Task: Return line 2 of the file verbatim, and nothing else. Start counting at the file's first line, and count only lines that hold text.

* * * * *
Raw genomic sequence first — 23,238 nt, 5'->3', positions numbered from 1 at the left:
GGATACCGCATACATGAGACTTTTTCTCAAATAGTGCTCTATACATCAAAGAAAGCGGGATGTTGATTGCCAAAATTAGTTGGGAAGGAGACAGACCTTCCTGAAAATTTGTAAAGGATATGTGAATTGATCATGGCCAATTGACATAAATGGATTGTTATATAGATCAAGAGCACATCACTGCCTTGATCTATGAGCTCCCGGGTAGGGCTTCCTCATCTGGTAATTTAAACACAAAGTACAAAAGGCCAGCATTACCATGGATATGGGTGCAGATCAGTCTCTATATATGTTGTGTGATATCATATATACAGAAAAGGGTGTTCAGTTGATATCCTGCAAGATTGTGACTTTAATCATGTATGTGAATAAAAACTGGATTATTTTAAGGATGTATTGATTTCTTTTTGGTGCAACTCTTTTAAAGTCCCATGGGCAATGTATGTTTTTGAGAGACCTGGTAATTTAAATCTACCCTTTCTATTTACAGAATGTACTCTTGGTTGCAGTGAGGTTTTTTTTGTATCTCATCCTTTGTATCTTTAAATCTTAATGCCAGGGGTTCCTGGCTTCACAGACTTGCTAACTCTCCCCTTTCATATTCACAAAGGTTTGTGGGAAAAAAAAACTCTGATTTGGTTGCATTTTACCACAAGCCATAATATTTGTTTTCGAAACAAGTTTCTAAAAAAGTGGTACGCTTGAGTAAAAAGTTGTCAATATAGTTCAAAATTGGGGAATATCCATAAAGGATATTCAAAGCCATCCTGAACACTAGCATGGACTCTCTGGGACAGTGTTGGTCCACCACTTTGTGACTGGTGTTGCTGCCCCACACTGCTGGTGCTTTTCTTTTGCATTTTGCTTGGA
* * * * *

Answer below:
GGATACCGCATACATGAGACTTTTTCTCAAATAGTGCTCTATACATCAAAGAAAGCGGGATGTTGATTGCCAAAATTAGTTGGGAAGGAGACAGACCTTCCTGAAAATTTGTAAAGGATATGTGAATTGATCATGGCCAATTGACATAAATGGATTGTTATATAGATCAAGAGCACATCACTGCCTTGATCTATGAGCTCCCGGGTAGGGCTTCCTCATCTGGTAATTTAAACACAAAGTACAAAAGGCCAGCATTACCATGGATATGGGTGCAGATCAGTCTCTATATATGTTGTGTGATATCATATATACAGAAAAGGGTGTTCAGTTGATATCCTGCAAGATTGTGACTTTAATCATGTATGTGAATAAAAACTGGATTATTTTAAGGATGTATTGATTTCTTTTTGGTGCAACTCTTTTAAAGTCCCATGGGCAATGTATGTTTTTGAGAGACCTGGTAATTTAAATCTACCCTTTCTATTTACAGAATGTACTCTTGGTTGCAGTGAGGTTTTTTTTGTATCTCATCCTTTGTATCTTTAAATCTTAATGCCAGGGGTTCCTGGCTTCACAGACTTGCTAACTCTCCCCTTTCATATTCACAAAGGTTTGTGGGAAAAAAAAACTCTGATTTGGTTGCATTTTACCACAAGCCATAATATTTGTTTTCGAAACAAGTTTCTAAAAAAGTGGTACGCTTGAGTAAAAAGTTGTCAATATAGTTCAAAATTGGGGAATATCCATAAAGGATATTCAAAGCCATCCTGAACACTAGCATGGACTCTCTGGGACAGTGTTGGTCCACCACTTTGTGACTGGTGTTGCTGCCCCACACTGCTGGTGCTTTTCTTTTGCATTTTGCTTGGA